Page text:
Last week, Oklahoma received national attention after a member of the State House of Representatives proposed a plan to identify and turn in 82,000 non-English speaking students to Immigration Customs and Enforcement (ICE) in an effort to fix the state budget. Here are 3 things the community should know about this proposed plan.
In an interview with News 9, Oklahoma State Representative Mike Ritze stated Oklahoma could save money and help the budget problems by identifying and turning in to ICE non-English speaking students. This idea was a part of a proposed plan by a Republican group known as the Platform Caucus.
"Identify them and then turn them over to ICE to see if they truly are citizens — and do we really have to educate noncitizens?" Ritze asked.
Despite the Platform Caucus' projections, the Associated Press reports that there are only approximately 50,000 English learners in Oklahoma's public schools, and many of the students could be U.S. citizens.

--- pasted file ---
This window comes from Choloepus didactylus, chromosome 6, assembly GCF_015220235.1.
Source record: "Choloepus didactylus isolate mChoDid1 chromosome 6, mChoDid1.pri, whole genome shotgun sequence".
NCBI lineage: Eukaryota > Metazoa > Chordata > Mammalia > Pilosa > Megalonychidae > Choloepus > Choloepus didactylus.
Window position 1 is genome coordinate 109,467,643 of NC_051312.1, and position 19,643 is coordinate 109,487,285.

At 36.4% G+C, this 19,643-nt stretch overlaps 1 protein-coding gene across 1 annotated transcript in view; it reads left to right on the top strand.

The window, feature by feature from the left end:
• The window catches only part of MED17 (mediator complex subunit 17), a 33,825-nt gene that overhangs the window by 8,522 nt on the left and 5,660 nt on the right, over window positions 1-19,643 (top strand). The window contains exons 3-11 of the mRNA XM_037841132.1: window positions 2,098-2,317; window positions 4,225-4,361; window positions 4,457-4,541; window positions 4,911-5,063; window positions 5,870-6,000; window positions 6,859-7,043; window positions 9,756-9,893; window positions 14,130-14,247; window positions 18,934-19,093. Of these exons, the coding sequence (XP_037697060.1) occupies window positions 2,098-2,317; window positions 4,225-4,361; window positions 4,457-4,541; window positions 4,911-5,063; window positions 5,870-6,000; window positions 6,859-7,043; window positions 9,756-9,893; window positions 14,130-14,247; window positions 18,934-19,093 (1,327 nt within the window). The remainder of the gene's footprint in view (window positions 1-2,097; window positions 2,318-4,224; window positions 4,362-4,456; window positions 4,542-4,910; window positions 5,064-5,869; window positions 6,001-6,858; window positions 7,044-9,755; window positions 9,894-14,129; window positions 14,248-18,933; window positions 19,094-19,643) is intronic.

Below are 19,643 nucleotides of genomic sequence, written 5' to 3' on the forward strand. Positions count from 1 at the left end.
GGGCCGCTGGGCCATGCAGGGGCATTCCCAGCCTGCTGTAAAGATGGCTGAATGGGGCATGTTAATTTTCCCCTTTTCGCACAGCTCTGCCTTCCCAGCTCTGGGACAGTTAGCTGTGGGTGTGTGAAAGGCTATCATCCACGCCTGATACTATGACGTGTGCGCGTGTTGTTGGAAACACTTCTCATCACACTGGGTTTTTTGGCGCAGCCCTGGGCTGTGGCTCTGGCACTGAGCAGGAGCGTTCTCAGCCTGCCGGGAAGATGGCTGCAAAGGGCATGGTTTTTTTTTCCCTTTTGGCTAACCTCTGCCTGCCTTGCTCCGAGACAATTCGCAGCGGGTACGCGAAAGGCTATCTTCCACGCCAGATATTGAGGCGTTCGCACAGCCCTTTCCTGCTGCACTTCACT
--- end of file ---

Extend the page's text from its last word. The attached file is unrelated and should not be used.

The idea has received a lot of media attention, locally and nationally, since Ritze's public comments were made, but there are 3 main points we want the community to know.
1. The proposed plan is not law
The budget proposal presented is simply that: a proposal. The plan to identify and question non-English speaking students is not a law, and our children are safe in school.
2. The proposed plan is unconstitutional
Even more important than the fact that this plan is not law, is the fact that this plan is unconstitutional.
The 1982 Supreme Court decision in Plyler v. Doe prohibits states from denying education to undocumented immigrants.
3. We need to protect our children
Our children are our future and we have a duty to protect them. That means staying informed on what's happening at the Capitol and getting involved to ensure our community is represented.
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